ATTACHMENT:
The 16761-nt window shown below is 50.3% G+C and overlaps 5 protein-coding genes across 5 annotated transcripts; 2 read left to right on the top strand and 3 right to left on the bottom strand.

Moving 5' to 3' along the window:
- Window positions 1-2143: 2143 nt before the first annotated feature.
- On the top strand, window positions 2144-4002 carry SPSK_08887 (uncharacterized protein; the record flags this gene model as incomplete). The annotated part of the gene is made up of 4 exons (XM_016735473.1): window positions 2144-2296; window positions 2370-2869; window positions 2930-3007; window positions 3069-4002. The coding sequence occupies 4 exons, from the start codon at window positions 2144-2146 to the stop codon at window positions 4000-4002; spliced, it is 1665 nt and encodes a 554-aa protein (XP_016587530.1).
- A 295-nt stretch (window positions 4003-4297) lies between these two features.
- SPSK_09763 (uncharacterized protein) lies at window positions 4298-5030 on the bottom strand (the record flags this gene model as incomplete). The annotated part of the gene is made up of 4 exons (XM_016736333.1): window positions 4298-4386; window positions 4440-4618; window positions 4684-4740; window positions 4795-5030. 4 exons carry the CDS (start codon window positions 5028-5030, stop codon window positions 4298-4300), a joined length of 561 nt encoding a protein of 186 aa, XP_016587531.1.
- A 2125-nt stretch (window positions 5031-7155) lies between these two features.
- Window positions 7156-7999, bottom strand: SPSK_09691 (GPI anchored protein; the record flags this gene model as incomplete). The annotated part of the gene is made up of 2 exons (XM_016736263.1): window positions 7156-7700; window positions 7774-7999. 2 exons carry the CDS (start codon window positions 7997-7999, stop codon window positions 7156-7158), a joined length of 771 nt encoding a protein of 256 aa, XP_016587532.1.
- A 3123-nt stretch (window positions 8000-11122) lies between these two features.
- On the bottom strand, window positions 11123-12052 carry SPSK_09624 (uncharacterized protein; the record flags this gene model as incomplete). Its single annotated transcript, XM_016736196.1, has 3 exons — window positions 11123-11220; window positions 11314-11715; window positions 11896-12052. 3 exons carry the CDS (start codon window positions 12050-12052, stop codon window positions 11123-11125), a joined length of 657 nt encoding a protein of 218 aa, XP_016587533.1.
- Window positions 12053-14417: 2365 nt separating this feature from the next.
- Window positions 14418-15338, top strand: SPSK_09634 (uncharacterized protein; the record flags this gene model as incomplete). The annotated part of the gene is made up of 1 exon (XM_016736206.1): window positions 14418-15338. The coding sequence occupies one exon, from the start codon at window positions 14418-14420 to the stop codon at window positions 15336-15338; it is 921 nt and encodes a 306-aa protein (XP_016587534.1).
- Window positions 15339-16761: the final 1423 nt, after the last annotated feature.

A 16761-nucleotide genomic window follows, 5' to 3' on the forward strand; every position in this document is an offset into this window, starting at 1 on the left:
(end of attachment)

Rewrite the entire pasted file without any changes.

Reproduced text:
The 16761-nt window shown below is 50.3% G+C and overlaps 5 protein-coding genes across 5 annotated transcripts; 2 read left to right on the top strand and 3 right to left on the bottom strand.

Moving 5' to 3' along the window:
- Window positions 1-2143: 2143 nt before the first annotated feature.
- On the top strand, window positions 2144-4002 carry SPSK_08887 (uncharacterized protein; the record flags this gene model as incomplete). The annotated part of the gene is made up of 4 exons (XM_016735473.1): window positions 2144-2296; window positions 2370-2869; window positions 2930-3007; window positions 3069-4002. The coding sequence occupies 4 exons, from the start codon at window positions 2144-2146 to the stop codon at window positions 4000-4002; spliced, it is 1665 nt and encodes a 554-aa protein (XP_016587530.1).
- A 295-nt stretch (window positions 4003-4297) lies between these two features.
- SPSK_09763 (uncharacterized protein) lies at window positions 4298-5030 on the bottom strand (the record flags this gene model as incomplete). The annotated part of the gene is made up of 4 exons (XM_016736333.1): window positions 4298-4386; window positions 4440-4618; window positions 4684-4740; window positions 4795-5030. 4 exons carry the CDS (start codon window positions 5028-5030, stop codon window positions 4298-4300), a joined length of 561 nt encoding a protein of 186 aa, XP_016587531.1.
- A 2125-nt stretch (window positions 5031-7155) lies between these two features.
- Window positions 7156-7999, bottom strand: SPSK_09691 (GPI anchored protein; the record flags this gene model as incomplete). The annotated part of the gene is made up of 2 exons (XM_016736263.1): window positions 7156-7700; window positions 7774-7999. 2 exons carry the CDS (start codon window positions 7997-7999, stop codon window positions 7156-7158), a joined length of 771 nt encoding a protein of 256 aa, XP_016587532.1.
- A 3123-nt stretch (window positions 8000-11122) lies between these two features.
- On the bottom strand, window positions 11123-12052 carry SPSK_09624 (uncharacterized protein; the record flags this gene model as incomplete). Its single annotated transcript, XM_016736196.1, has 3 exons — window positions 11123-11220; window positions 11314-11715; window positions 11896-12052. 3 exons carry the CDS (start codon window positions 12050-12052, stop codon window positions 11123-11125), a joined length of 657 nt encoding a protein of 218 aa, XP_016587533.1.
- Window positions 12053-14417: 2365 nt separating this feature from the next.
- Window positions 14418-15338, top strand: SPSK_09634 (uncharacterized protein; the record flags this gene model as incomplete). The annotated part of the gene is made up of 1 exon (XM_016736206.1): window positions 14418-15338. The coding sequence occupies one exon, from the start codon at window positions 14418-14420 to the stop codon at window positions 15336-15338; it is 921 nt and encodes a 306-aa protein (XP_016587534.1).
- Window positions 15339-16761: the final 1423 nt, after the last annotated feature.

A 16761-nucleotide genomic window follows, 5' to 3' on the forward strand; every position in this document is an offset into this window, starting at 1 on the left: